Aristotle’s Arguments for his Political Anthropology and the Natural Existence of the Polis

In Refik Guremen & Annick Jaulin (eds.), Aristote, L’animal politique. Paris: Publications de la Sorbonne. pp. 31–57 (2017)
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Abstract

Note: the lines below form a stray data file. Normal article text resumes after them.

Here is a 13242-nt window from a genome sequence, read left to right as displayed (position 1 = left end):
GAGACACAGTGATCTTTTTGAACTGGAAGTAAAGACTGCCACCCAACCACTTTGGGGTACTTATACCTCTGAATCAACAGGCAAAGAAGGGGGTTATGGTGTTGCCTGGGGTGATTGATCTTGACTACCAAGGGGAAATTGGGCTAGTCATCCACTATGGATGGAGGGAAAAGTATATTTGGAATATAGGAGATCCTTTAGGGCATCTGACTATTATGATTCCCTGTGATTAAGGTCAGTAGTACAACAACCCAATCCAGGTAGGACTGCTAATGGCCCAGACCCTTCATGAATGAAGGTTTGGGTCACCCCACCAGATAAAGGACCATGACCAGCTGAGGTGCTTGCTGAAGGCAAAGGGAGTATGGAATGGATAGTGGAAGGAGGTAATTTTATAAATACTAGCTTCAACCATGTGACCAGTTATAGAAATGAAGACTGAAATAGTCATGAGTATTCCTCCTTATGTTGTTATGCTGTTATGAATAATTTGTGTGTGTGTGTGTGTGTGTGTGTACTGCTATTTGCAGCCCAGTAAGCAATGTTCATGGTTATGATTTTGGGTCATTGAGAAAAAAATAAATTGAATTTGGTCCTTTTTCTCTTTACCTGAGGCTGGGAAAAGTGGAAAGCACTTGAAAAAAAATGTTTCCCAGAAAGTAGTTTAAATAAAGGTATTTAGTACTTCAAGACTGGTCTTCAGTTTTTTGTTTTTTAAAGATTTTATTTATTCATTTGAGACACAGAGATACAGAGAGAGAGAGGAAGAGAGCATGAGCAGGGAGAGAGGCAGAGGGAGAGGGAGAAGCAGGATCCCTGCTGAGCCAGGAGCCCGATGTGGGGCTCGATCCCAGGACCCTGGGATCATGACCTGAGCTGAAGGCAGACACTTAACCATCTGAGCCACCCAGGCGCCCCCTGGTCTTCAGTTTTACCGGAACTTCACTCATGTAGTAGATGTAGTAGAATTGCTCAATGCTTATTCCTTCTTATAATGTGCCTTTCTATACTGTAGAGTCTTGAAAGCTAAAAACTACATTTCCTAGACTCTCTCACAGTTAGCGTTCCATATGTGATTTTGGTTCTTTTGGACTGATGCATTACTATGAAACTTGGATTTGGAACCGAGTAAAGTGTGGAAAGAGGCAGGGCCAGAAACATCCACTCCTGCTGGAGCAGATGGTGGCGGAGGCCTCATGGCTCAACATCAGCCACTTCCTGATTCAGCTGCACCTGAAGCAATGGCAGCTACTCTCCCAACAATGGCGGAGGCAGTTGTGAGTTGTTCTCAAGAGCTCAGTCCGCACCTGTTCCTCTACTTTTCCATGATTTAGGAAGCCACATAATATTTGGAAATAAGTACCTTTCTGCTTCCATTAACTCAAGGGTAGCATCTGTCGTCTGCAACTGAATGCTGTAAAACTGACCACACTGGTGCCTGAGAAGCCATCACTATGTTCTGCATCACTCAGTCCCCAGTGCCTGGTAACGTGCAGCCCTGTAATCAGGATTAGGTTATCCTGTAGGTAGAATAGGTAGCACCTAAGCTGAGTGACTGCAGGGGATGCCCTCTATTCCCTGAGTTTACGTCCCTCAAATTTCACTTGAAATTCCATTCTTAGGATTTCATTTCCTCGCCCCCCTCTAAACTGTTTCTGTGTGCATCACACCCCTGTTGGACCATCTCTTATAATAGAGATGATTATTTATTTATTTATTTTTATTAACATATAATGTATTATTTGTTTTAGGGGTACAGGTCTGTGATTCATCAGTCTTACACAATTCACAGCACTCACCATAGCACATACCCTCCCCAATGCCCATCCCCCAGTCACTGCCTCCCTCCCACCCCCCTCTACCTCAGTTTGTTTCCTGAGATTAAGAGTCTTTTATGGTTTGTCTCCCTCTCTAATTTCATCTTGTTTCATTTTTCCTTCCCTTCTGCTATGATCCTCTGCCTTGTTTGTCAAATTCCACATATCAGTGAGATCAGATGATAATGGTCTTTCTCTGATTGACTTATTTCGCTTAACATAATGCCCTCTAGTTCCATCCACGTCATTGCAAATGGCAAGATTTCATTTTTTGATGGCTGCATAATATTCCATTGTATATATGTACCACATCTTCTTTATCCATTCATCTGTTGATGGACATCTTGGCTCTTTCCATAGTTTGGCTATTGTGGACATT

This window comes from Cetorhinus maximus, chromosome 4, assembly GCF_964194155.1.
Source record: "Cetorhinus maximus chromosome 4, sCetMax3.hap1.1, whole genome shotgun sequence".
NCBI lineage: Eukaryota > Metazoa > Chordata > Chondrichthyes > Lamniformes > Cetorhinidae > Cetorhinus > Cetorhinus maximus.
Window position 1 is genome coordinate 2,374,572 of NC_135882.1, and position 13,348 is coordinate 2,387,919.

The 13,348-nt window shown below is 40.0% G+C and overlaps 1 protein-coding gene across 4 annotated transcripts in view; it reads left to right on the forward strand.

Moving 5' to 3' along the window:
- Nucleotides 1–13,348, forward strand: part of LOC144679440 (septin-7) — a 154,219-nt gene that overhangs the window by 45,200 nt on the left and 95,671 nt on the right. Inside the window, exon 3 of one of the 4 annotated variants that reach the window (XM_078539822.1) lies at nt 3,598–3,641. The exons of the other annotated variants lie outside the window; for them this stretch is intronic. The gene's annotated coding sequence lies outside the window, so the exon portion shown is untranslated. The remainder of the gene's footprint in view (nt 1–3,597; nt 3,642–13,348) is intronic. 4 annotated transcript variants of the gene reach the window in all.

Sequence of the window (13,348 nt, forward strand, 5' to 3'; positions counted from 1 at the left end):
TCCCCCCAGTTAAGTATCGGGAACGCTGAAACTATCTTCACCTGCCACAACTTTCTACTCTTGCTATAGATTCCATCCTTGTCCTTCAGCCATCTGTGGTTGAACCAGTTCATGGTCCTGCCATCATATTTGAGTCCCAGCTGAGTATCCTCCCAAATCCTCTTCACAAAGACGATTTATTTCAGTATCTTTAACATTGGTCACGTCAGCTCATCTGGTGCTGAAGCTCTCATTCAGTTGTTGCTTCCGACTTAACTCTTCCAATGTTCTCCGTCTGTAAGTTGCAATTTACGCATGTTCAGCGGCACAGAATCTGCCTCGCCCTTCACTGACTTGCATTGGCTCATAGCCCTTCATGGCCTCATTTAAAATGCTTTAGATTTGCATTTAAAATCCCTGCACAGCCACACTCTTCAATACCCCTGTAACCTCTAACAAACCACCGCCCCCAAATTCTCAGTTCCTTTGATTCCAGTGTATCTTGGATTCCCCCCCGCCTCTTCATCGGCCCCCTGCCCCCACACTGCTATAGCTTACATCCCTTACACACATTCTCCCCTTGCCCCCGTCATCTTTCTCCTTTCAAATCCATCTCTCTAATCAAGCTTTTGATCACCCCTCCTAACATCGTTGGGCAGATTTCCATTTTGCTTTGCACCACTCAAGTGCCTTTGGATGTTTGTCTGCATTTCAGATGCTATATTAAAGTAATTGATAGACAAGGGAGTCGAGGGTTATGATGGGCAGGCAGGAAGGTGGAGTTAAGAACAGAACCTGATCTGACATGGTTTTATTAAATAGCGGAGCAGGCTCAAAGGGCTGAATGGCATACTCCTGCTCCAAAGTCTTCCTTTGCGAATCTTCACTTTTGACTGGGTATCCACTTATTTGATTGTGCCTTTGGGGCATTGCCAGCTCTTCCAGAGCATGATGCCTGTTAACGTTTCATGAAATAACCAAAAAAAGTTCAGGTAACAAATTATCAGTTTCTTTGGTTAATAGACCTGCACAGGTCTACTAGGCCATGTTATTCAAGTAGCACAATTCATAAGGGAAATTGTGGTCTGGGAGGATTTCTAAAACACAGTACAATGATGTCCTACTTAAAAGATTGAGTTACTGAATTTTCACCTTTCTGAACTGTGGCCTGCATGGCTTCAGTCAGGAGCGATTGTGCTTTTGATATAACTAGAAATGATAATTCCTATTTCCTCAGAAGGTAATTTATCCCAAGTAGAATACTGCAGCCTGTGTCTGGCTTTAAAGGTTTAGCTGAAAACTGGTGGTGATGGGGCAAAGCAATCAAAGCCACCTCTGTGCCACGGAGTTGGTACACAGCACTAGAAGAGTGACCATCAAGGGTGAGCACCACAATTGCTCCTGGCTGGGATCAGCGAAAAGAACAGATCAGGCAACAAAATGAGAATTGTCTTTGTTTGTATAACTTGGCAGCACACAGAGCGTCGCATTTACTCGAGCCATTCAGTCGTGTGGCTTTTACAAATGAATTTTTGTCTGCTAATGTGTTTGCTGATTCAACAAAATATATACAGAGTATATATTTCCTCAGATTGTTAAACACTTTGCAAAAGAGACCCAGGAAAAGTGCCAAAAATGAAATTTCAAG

This paper examines Aristotle’s two famous claims that man is by nature a political animal, and that he is the only animal who possesses speech and reason (logos). Aristotle’s thesis that man is by nature a political animal is inextricably linked with his thesis that the polis exists by nature. This paper examines the argument that Aristotle develops in Pol. I. 2 to support these two theses. It argues a) that the definition of man as an animal who possesses logos is part of this argument, b) that in the chapter Aristotle understands the term “political animal” not in a broad biological sense but in a narrow sense, c) that Aristotle’s thesis that the polis is “by nature prior to the household and to the individual” is not an independent third theorem – as David Keyt and Fred D. Miller claim – but is part of this argument.
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